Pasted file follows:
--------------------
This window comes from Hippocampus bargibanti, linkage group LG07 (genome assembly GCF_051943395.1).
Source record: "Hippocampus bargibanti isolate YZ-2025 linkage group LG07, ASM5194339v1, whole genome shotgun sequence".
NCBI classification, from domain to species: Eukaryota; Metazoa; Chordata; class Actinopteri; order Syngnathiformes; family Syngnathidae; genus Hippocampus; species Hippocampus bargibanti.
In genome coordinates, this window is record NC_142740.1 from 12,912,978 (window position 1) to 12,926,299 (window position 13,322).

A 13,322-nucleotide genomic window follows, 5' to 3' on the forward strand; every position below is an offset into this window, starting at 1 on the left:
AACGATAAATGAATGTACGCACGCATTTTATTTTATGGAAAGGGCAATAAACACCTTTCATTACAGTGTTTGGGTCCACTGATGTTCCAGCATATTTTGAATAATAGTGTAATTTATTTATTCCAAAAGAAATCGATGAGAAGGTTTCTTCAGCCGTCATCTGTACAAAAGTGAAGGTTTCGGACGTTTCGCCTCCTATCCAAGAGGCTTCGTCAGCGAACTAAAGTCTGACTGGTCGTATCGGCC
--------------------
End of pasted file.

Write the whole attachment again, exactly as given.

This window comes from Hippocampus bargibanti, linkage group LG07 (genome assembly GCF_051943395.1).
Source record: "Hippocampus bargibanti isolate YZ-2025 linkage group LG07, ASM5194339v1, whole genome shotgun sequence".
NCBI classification, from domain to species: Eukaryota; Metazoa; Chordata; class Actinopteri; order Syngnathiformes; family Syngnathidae; genus Hippocampus; species Hippocampus bargibanti.
In genome coordinates, this window is record NC_142740.1 from 12,912,978 (window position 1) to 12,926,299 (window position 13,322).

A 13,322-nucleotide genomic window follows, 5' to 3' on the forward strand; every position below is an offset into this window, starting at 1 on the left:
AACGATAAATGAATGTACGCACGCATTTTATTTTATGGAAAGGGCAATAAACACCTTTCATTACAGTGTTTGGGTCCACTGATGTTCCAGCATATTTTGAATAATAGTGTAATTTATTTATTCCAAAAGAAATCGATGAGAAGGTTTCTTCAGCCGTCATCTGTACAAAAGTGAAGGTTTCGGACGTTTCGCCTCCTATCCAAGAGGCTTCGTCAGCGAACTAAAGTCTGACTGGTCGTATCGGCC